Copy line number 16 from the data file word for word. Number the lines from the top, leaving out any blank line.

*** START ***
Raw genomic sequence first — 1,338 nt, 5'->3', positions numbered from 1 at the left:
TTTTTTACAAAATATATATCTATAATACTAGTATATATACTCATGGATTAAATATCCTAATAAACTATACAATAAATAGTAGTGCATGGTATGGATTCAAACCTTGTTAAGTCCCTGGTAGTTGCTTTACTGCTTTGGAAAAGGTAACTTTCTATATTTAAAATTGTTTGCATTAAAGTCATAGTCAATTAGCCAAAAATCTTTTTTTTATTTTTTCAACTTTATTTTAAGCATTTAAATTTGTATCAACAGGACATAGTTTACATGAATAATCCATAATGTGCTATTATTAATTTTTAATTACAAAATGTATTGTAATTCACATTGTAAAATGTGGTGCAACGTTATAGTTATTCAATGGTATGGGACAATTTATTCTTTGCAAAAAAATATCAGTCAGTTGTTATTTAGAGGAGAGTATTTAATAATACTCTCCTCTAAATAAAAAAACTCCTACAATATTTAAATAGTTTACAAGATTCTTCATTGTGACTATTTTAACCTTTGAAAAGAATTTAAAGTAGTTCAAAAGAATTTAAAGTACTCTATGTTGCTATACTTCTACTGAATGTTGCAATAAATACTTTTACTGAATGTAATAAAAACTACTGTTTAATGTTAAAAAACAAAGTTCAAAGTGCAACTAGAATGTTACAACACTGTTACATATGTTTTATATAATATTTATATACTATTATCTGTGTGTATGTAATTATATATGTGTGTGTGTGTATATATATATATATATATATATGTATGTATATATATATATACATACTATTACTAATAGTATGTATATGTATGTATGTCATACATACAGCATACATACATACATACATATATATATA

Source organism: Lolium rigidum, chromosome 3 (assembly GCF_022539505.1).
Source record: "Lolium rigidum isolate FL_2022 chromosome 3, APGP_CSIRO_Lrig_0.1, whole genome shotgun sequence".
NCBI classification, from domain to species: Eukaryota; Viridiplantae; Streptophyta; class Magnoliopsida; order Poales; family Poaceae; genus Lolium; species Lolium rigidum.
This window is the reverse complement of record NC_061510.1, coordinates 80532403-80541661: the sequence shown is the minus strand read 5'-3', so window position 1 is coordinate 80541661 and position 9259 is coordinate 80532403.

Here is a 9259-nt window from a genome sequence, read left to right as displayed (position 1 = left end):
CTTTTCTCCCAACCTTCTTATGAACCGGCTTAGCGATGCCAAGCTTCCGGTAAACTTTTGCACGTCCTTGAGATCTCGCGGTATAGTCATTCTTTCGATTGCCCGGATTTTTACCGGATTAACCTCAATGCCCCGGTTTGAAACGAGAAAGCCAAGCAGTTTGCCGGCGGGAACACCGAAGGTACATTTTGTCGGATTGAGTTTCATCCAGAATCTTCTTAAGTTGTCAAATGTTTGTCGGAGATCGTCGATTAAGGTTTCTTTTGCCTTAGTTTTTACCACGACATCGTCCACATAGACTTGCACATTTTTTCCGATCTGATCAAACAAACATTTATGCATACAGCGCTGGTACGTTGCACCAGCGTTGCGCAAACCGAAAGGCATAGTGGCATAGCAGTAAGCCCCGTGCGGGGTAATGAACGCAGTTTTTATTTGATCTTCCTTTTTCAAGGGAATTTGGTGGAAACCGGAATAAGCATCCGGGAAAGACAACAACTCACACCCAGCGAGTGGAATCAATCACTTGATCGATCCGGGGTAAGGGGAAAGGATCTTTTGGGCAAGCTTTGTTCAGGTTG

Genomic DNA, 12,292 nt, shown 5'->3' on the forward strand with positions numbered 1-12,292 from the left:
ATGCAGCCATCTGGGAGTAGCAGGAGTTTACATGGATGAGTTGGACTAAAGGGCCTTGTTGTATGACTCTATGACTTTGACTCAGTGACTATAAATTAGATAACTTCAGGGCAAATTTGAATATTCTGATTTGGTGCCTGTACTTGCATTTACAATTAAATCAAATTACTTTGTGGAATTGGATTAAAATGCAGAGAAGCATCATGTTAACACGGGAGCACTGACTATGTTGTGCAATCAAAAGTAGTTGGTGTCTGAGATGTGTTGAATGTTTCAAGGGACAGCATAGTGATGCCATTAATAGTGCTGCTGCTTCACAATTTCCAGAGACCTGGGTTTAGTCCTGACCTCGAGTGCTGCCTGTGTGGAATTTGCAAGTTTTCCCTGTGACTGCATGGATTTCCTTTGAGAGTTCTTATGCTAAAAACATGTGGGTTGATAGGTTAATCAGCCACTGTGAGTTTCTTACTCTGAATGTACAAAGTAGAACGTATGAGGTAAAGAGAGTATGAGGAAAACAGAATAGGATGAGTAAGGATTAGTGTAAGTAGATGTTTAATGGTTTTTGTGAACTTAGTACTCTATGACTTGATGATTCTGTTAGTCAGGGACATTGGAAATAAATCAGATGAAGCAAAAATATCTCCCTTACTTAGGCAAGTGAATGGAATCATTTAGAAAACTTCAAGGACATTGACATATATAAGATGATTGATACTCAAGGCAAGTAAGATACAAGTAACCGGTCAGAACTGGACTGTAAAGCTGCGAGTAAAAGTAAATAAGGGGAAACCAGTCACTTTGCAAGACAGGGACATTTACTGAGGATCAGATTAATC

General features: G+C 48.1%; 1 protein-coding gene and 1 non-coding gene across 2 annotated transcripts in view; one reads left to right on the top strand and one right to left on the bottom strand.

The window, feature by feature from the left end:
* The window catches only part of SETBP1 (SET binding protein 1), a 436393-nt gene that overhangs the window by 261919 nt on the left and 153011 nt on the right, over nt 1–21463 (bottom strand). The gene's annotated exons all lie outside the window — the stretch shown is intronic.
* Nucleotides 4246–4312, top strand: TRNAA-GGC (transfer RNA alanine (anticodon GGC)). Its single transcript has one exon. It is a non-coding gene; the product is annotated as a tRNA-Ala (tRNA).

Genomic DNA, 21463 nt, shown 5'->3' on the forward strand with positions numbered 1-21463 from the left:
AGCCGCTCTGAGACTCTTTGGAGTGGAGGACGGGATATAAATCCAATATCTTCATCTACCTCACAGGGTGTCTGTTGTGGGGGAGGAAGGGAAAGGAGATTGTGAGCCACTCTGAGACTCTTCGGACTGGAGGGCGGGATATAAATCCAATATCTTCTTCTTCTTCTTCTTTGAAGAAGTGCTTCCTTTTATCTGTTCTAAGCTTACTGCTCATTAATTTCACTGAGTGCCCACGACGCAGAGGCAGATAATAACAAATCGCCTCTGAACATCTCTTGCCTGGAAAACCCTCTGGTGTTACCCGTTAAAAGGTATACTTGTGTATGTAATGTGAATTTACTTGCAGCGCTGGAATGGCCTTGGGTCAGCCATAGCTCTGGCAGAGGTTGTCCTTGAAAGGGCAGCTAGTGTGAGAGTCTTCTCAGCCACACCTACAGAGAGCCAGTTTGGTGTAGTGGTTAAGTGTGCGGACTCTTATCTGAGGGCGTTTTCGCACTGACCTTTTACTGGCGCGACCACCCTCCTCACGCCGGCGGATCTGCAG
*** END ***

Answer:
AGCCGCTCTGAGACTCTTTGGAGTGGAGGACGGGATATAAATCCAATATCTTCATCTACCTCACAGGGTGTCTGTTGTGGGGGAGGAAGGGAAAGGAGATTGTGAGCCACTCTGAGACTCTTCGGACTGGAGGGCGGGATATAAATCCAATATCTTCTTCTTCTTCTTCTTTGAAGAAGTGCTTCCTTTTATCTGTTCTAAGCTTACTGCTCATTAATTTCACTGAGTGCCCACGACGCAGAGGCAGATAATAACAAATCGCCTCTGAACATCTCTTGCCTGGAAAACCCTCTGGTGTTACCCGTTAAAAGGTATACTTGTGTATGTAATGTGAATTTACTTGCAGCGCTGGAATGGCCTTGGGTCAGCCATAGCTCTGGCAGAGGTTGTCCTTGAAAGGGCAGCTAGTGTGAGAGTCTTCTCAGCCACACCTACAGAGAGCCAGTTTGGTGTAGTGGTTAAGTGTGCGGACTCTTATCTGAGGGCGTTTTCGCACTGACCTTTTACTGGCGCGACCACCCTCCTCACGCCGGCGGATCTGCAG